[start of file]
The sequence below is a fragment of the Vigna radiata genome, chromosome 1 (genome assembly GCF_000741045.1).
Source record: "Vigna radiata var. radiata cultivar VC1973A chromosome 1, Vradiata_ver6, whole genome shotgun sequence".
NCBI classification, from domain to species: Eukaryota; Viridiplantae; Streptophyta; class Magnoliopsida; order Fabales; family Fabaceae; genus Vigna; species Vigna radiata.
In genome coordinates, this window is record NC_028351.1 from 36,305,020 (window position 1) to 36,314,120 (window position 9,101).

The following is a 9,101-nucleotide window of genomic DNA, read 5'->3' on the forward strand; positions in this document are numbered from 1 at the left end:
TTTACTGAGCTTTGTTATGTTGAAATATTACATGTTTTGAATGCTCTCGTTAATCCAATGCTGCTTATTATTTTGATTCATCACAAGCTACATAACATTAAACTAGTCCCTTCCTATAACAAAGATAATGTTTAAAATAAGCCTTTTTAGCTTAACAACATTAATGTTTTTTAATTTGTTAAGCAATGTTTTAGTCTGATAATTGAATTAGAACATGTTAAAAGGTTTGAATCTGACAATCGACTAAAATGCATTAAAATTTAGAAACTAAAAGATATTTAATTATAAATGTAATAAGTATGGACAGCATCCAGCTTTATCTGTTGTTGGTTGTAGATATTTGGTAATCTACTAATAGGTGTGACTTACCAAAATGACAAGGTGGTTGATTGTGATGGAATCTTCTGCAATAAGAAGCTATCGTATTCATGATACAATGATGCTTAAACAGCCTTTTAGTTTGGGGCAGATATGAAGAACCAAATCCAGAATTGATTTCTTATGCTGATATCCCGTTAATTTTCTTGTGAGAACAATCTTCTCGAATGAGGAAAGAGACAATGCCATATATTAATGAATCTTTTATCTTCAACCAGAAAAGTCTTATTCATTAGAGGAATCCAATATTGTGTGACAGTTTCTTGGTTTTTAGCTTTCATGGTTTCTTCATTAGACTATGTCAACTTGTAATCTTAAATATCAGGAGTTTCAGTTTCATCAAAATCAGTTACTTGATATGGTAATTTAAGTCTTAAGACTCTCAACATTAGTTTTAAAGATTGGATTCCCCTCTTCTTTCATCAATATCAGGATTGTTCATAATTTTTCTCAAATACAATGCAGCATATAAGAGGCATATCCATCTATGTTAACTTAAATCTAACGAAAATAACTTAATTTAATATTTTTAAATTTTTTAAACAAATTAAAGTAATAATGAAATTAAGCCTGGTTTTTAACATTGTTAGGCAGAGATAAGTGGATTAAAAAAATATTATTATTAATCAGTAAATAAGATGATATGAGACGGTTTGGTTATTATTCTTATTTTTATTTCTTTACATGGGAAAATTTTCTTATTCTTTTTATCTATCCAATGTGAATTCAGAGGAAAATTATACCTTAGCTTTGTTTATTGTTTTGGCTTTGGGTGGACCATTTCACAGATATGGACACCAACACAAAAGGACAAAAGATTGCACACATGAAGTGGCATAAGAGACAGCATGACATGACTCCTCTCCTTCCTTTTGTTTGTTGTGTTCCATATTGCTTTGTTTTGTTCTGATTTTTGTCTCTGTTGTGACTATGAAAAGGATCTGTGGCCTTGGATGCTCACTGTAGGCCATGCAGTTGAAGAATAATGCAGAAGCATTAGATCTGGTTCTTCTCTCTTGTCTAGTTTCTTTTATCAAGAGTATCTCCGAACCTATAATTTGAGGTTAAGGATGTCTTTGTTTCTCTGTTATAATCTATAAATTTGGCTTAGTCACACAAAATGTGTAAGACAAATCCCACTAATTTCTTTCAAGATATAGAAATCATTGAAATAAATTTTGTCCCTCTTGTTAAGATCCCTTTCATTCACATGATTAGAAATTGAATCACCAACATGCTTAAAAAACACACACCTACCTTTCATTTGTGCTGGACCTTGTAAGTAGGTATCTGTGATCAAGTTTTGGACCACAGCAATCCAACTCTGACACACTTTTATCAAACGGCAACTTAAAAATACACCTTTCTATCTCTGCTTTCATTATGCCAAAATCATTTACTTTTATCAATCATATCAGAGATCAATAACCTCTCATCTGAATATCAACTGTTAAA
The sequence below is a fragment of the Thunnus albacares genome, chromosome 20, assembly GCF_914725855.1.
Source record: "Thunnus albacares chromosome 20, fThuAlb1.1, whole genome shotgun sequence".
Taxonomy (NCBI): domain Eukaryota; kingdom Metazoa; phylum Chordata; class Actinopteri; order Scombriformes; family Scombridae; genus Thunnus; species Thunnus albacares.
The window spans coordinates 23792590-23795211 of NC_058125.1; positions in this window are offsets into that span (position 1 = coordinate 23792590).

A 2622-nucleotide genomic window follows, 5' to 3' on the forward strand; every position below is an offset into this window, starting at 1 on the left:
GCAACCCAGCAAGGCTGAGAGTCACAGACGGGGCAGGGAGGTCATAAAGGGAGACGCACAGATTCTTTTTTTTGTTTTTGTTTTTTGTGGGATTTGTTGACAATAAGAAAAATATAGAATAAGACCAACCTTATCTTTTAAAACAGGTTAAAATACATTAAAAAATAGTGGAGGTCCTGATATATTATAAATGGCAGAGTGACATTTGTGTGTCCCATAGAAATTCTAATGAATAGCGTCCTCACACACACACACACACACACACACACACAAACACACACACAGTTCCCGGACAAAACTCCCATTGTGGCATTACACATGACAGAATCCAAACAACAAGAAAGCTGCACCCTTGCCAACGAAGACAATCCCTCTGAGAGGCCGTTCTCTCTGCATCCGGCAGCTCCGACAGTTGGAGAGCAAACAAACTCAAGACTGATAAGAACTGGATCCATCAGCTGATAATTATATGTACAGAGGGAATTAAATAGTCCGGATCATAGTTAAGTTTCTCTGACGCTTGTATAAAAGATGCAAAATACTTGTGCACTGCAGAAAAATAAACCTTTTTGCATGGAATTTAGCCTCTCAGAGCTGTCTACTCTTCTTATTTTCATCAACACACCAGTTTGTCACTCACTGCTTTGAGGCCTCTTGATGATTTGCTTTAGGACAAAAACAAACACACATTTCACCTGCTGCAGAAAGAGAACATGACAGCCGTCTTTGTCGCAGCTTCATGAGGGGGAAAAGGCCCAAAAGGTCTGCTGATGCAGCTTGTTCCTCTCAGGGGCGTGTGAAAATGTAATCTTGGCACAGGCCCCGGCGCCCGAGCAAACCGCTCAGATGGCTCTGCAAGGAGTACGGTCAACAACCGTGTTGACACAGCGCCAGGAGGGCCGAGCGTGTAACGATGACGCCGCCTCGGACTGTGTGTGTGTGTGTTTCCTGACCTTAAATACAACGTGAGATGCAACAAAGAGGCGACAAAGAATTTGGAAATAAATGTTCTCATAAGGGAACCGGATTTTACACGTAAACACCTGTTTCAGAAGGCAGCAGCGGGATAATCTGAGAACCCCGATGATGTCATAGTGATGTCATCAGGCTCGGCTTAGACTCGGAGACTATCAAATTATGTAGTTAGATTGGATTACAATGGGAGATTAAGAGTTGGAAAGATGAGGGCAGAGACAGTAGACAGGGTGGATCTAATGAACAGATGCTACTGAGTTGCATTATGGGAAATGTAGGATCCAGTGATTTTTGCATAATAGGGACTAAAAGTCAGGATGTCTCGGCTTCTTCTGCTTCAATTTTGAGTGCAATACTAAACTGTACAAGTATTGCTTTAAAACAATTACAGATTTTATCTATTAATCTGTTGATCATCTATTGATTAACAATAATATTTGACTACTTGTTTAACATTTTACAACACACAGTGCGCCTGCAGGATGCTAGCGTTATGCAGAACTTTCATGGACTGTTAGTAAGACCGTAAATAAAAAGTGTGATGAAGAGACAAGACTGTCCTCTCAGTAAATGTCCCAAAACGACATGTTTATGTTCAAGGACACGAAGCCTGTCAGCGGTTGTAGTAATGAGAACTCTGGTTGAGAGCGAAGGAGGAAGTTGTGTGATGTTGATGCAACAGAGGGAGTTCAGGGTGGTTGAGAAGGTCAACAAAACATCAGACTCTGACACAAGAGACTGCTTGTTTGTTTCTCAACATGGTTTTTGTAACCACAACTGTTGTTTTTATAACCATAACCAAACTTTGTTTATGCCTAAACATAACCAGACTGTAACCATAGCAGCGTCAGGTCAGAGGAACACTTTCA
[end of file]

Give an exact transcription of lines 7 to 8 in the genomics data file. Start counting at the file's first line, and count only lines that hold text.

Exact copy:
The sequence below is a fragment of the Thunnus albacares genome, chromosome 20, assembly GCF_914725855.1.
Source record: "Thunnus albacares chromosome 20, fThuAlb1.1, whole genome shotgun sequence".